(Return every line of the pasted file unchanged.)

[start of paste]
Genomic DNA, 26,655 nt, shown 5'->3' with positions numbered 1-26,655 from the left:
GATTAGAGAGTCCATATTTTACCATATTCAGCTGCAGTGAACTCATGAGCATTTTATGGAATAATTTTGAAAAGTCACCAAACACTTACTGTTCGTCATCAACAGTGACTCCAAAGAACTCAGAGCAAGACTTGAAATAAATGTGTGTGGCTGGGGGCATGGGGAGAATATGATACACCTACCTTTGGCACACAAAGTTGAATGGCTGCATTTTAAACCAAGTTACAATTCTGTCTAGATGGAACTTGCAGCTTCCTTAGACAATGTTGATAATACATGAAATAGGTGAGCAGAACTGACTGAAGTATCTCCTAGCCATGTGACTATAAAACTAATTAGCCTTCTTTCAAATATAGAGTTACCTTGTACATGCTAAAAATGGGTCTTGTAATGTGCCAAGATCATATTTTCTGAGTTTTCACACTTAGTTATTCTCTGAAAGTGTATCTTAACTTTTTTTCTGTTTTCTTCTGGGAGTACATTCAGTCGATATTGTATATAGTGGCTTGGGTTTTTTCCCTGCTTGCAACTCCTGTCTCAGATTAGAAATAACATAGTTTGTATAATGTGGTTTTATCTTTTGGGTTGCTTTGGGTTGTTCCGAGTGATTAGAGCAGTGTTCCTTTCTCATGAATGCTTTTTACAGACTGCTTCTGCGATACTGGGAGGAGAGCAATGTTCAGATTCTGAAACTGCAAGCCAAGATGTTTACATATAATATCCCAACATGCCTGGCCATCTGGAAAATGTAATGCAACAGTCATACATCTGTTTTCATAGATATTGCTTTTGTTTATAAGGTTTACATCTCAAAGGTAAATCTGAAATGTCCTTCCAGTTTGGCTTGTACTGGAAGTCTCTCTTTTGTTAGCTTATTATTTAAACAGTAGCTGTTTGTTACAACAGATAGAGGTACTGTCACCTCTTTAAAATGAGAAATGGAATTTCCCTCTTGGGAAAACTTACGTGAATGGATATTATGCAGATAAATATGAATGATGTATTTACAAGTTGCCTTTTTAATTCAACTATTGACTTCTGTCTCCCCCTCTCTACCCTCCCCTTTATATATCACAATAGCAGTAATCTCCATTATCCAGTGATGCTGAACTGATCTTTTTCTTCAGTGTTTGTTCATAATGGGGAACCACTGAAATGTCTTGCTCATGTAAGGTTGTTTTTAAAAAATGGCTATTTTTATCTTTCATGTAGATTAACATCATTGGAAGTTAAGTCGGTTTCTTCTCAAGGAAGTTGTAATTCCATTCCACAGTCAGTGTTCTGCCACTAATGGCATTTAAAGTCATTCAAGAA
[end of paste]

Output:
Genomic DNA, 26,655 nt, shown 5'->3' with positions numbered 1-26,655 from the left:
GATTAGAGAGTCCATATTTTACCATATTCAGCTGCAGTGAACTCATGAGCATTTTATGGAATAATTTTGAAAAGTCACCAAACACTTACTGTTCGTCATCAACAGTGACTCCAAAGAACTCAGAGCAAGACTTGAAATAAATGTGTGTGGCTGGGGGCATGGGGAGAATATGATACACCTACCTTTGGCACACAAAGTTGAATGGCTGCATTTTAAACCAAGTTACAATTCTGTCTAGATGGAACTTGCAGCTTCCTTAGACAATGTTGATAATACATGAAATAGGTGAGCAGAACTGACTGAAGTATCTCCTAGCCATGTGACTATAAAACTAATTAGCCTTCTTTCAAATATAGAGTTACCTTGTACATGCTAAAAATGGGTCTTGTAATGTGCCAAGATCATATTTTCTGAGTTTTCACACTTAGTTATTCTCTGAAAGTGTATCTTAACTTTTTTTCTGTTTTCTTCTGGGAGTACATTCAGTCGATATTGTATATAGTGGCTTGGGTTTTTTCCCTGCTTGCAACTCCTGTCTCAGATTAGAAATAACATAGTTTGTATAATGTGGTTTTATCTTTTGGGTTGCTTTGGGTTGTTCCGAGTGATTAGAGCAGTGTTCCTTTCTCATGAATGCTTTTTACAGACTGCTTCTGCGATACTGGGAGGAGAGCAATGTTCAGATTCTGAAACTGCAAGCCAAGATGTTTACATATAATATCCCAACATGCCTGGCCATCTGGAAAATGTAATGCAACAGTCATACATCTGTTTTCATAGATATTGCTTTTGTTTATAAGGTTTACATCTCAAAGGTAAATCTGAAATGTCCTTCCAGTTTGGCTTGTACTGGAAGTCTCTCTTTTGTTAGCTTATTATTTAAACAGTAGCTGTTTGTTACAACAGATAGAGGTACTGTCACCTCTTTAAAATGAGAAATGGAATTTCCCTCTTGGGAAAACTTACGTGAATGGATATTATGCAGATAAATATGAATGATGTATTTACAAGTTGCCTTTTTAATTCAACTATTGACTTCTGTCTCCCCCTCTCTACCCTCCCCTTTATATATCACAATAGCAGTAATCTCCATTATCCAGTGATGCTGAACTGATCTTTTTCTTCAGTGTTTGTTCATAATGGGGAACCACTGAAATGTCTTGCTCATGTAAGGTTGTTTTTAAAAAATGGCTATTTTTATCTTTCATGTAGATTAACATCATTGGAAGTTAAGTCGGTTTCTTCTCAAGGAAGTTGTAATTCCATTCCACAGTCAGTGTTCTGCCACTAATGGCATTTAAAGTCATTCAAGAA